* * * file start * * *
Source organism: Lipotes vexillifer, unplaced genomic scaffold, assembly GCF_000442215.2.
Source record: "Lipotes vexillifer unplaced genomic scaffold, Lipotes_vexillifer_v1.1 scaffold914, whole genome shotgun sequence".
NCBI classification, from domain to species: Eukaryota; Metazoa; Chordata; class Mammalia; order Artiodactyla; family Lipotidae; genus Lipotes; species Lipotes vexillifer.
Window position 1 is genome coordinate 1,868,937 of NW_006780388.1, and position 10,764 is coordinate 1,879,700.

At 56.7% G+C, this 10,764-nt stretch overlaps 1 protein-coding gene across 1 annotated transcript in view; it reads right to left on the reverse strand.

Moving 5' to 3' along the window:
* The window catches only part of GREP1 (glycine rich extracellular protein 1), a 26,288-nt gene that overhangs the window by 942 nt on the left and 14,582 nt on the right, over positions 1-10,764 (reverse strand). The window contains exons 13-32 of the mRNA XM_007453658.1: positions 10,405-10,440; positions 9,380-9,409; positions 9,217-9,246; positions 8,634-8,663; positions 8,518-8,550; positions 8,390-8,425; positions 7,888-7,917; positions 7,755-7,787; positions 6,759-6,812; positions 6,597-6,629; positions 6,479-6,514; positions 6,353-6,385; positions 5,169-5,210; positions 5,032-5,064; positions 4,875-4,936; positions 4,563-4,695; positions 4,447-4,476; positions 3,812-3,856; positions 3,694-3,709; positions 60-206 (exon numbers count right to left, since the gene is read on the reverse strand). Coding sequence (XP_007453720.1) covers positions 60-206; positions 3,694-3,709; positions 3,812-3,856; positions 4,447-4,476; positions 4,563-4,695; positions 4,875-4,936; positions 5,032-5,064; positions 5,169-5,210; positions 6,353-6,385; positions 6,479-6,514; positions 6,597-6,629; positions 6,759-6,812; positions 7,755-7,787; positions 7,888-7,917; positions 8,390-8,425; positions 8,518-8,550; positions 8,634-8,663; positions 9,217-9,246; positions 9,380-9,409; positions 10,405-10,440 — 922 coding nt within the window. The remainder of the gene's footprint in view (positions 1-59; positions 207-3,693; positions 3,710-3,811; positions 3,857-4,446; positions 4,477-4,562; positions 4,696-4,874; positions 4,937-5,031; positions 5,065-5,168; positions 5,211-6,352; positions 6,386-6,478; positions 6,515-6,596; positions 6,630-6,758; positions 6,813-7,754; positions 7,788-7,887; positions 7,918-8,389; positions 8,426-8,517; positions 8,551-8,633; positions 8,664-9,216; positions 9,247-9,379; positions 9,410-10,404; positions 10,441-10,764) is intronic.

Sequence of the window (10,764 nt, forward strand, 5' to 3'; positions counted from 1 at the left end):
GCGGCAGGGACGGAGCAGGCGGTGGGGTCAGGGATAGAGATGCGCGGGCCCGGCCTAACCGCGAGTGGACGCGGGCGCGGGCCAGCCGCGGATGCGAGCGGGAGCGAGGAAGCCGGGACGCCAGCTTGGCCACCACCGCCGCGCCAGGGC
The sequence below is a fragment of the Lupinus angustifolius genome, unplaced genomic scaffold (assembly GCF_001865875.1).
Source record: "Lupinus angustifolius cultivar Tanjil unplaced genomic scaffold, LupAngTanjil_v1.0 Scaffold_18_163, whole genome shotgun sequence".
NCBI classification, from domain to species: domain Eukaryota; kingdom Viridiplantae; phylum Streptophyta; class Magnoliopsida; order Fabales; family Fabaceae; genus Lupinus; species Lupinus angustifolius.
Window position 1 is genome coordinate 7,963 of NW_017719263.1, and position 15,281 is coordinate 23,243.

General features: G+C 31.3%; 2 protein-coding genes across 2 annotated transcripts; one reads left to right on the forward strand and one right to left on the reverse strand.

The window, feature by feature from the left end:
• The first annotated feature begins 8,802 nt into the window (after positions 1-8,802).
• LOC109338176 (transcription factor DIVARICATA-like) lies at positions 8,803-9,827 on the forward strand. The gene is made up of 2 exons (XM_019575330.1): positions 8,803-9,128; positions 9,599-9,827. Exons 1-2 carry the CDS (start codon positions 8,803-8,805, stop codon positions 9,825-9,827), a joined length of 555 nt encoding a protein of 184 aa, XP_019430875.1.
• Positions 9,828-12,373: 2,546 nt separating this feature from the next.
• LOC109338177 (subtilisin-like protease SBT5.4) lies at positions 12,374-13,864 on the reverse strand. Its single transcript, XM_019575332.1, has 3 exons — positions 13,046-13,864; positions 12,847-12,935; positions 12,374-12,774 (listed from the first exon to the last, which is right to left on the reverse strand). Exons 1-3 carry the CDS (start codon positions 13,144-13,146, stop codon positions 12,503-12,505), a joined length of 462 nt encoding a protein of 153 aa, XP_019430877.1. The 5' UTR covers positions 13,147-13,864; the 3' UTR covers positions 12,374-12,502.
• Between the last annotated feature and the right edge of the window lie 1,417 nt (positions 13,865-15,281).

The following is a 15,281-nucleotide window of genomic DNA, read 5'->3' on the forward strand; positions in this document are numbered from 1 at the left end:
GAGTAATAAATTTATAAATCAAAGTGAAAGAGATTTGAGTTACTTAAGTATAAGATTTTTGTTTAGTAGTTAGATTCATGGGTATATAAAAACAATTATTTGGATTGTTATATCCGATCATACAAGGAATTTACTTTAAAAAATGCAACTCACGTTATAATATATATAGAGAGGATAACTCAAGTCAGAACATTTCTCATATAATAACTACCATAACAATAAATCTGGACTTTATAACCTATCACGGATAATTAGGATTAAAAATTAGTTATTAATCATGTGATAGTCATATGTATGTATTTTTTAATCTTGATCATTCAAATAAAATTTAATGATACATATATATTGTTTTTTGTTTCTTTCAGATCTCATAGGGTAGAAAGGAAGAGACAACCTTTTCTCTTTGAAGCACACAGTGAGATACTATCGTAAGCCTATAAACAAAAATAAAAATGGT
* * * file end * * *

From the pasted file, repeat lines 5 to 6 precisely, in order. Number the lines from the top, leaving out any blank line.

At 56.7% G+C, this 10,764-nt stretch overlaps 1 protein-coding gene across 1 annotated transcript in view; it reads right to left on the reverse strand.

Moving 5' to 3' along the window: